The Orthodox Church does not have these theological problems, and they have stayed more authentic by said pure theology (hence Orthodox)...

My main dilemma comes down to whether I want a church that is more influential, universal, and organized or more pure, true, and limited. Any thoughts?
So let me modify an illustration I heard in a sermon somewhere once. There's two batches of cookies. One is a little over done crumbly doesn't look the best. The other looks great, smells wonderful, made from all the best ingredients except one of the eggs had a little salmonella in it. Which ones are you going to eat?
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« Reply #8 on: July 15, 2013, 12:47:53 AM »

I don't know if that's the best example...if it was me, the salmonella threat would gross me out, and the crumbly, over done, ugly cookies would just turn me off on dessert.  I'd go eat a burger.  Tongue
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« Reply #9 on: July 15, 2013, 01:03:06 AM »

 laugh Frankly I'd prefer the burger in the first place myself.
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« Reply #10 on: July 15, 2013, 01:21:58 AM »

If Catholicism and Orthodoxy are two types of cookie, what religion is the burger?   Shocked
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« Reply #11 on: July 15, 2013, 01:22:52 AM »

Perhaps I did leave out a detail. Let us assume that the first batch despite its appearance tastes great.
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« Reply #12 on: July 15, 2013, 01:27:36 AM »

If Catholicism and Orthodoxy are two types of cookie, what religion is the burger?   Shocked
Protestant.  I has a lot of different ingredients. Wink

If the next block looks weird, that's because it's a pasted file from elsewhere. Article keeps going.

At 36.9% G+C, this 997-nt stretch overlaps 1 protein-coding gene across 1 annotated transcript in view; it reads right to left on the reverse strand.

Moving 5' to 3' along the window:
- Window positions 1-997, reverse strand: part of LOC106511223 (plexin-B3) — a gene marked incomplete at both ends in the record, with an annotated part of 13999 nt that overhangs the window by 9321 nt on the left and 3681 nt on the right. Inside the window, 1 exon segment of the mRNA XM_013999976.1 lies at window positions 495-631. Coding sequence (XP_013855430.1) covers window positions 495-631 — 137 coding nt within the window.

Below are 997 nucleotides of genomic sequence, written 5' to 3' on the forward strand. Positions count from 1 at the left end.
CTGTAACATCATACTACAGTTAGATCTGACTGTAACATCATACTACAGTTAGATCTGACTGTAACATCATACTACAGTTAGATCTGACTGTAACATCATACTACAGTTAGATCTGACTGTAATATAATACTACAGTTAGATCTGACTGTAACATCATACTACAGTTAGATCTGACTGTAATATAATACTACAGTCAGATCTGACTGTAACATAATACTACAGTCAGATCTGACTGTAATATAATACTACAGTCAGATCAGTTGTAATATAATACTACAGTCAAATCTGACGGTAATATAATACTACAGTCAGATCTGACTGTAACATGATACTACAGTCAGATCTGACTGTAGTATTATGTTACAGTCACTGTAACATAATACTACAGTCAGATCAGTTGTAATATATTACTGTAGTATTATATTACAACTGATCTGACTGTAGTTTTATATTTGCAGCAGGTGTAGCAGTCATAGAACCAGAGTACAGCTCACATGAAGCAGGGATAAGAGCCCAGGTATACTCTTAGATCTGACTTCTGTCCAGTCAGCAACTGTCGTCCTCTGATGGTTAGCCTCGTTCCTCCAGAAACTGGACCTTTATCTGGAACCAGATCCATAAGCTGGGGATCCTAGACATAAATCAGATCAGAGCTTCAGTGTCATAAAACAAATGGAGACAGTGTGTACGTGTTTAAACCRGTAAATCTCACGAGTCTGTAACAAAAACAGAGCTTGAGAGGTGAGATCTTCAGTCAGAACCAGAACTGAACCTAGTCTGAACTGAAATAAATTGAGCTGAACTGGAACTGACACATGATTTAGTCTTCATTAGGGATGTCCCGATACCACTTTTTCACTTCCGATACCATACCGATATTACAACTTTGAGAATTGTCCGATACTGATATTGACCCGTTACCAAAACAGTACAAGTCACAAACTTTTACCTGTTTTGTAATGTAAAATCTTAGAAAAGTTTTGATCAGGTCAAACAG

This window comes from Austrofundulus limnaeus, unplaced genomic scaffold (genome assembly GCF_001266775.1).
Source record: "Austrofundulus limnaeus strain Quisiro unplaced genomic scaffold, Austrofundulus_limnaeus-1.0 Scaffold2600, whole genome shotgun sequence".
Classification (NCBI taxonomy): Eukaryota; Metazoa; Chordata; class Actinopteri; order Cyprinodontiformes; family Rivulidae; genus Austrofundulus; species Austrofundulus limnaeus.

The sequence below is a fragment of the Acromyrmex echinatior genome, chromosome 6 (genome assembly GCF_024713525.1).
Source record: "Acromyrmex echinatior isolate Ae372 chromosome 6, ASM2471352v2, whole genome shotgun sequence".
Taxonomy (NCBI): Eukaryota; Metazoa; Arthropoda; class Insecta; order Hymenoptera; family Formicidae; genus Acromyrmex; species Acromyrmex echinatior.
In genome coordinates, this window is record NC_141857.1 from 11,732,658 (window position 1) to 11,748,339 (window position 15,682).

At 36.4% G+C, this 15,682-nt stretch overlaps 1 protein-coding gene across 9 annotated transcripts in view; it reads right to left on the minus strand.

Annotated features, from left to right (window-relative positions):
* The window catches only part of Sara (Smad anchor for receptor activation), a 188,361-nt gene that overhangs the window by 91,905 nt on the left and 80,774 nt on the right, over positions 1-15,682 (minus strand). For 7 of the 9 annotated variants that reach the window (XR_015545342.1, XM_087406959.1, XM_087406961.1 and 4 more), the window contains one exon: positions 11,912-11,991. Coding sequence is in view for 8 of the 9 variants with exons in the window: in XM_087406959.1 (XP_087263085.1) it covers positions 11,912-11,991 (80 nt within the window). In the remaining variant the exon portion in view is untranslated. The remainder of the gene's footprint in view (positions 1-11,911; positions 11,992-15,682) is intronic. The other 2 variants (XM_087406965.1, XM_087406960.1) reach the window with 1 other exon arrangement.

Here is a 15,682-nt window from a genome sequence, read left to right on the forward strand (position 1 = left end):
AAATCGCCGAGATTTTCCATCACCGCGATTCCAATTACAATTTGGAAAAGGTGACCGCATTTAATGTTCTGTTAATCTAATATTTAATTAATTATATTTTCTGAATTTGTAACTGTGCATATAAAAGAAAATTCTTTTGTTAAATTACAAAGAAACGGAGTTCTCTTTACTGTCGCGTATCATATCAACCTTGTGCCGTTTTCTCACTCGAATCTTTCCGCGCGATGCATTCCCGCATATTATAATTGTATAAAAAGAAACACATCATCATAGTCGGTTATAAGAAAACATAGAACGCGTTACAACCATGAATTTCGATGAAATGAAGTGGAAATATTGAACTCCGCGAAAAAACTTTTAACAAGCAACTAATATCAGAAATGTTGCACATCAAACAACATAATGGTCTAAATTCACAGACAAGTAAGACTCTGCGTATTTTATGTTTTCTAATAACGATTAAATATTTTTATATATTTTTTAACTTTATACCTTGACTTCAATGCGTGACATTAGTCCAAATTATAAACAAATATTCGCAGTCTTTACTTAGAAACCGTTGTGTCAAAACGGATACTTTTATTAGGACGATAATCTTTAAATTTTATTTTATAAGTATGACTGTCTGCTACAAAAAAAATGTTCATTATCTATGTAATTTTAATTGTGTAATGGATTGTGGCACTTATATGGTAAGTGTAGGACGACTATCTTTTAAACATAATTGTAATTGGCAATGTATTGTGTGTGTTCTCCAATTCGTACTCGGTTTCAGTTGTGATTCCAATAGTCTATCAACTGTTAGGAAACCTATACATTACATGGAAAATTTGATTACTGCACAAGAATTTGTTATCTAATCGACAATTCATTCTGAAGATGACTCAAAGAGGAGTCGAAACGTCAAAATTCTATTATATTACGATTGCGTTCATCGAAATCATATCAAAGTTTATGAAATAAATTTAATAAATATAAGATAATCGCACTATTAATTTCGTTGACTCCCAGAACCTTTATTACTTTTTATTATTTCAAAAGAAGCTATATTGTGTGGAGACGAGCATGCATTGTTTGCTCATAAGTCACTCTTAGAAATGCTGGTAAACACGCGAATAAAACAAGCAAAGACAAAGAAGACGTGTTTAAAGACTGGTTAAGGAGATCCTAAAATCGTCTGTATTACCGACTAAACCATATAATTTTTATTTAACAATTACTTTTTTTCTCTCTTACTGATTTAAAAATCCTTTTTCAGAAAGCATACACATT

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« Reply #13 on: July 15, 2013, 01:28:29 AM »

If Catholicism and Orthodoxy are two types of cookie, what religion is the burger?   Shocked
Hmmm... I think .... the burger is... the burger is just good food. Toi bad there's no burger munching smiley.
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« Reply #14 on: July 15, 2013, 01:29:11 AM »

If Catholicism and Orthodoxy are two types of cookie, what religion is the burger?   Shocked
Protestant.  I has a lot of different ingredients. Wink
lol good night.   Smiley
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« Reply #15 on: July 15, 2013, 08:06:31 AM »

I guess then the question becomes whether Catholicism impedes salvation. Part of my perspective on this issue is that my grandfather is the most religious man I have ever met. He goes to mass daily, is in some kind of position at the church, reads the bible frequently, and prays often. He also claimed to have seen a vision of Jesus a few years back, and they talked together.
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« Reply #16 on: July 15, 2013, 08:07:04 AM »

And he is a Catholic.
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« Reply #17 on: July 15, 2013, 08:14:01 AM »

There's a lot true in the generalizations in the original post. But the real issues in my opinion aren't the Immaculate Conception, purgatory, and papal infallibility. (In short, Orthodoxy teaches that Mary is all-holy and it prays for the dead, in effect just like Catholicism, and papal infallibility is a rarely used aspect of church infallibility, which both Catholicism and Orthodoxy claim. So those are red herrings.) Universality vs. authenticity has a point, especially since Vatican II when American Catholicism came to resemble modern Methodism with a few quirks (still anti-abortion and anti-birth control, ethnic peculiarities like Marian devotions, and celibate clergy) while the Orthodox to their credit have largely remained what they were in the '50s, with only minor, natural changes, not rewrites (switching to English and the Gregorian calendar).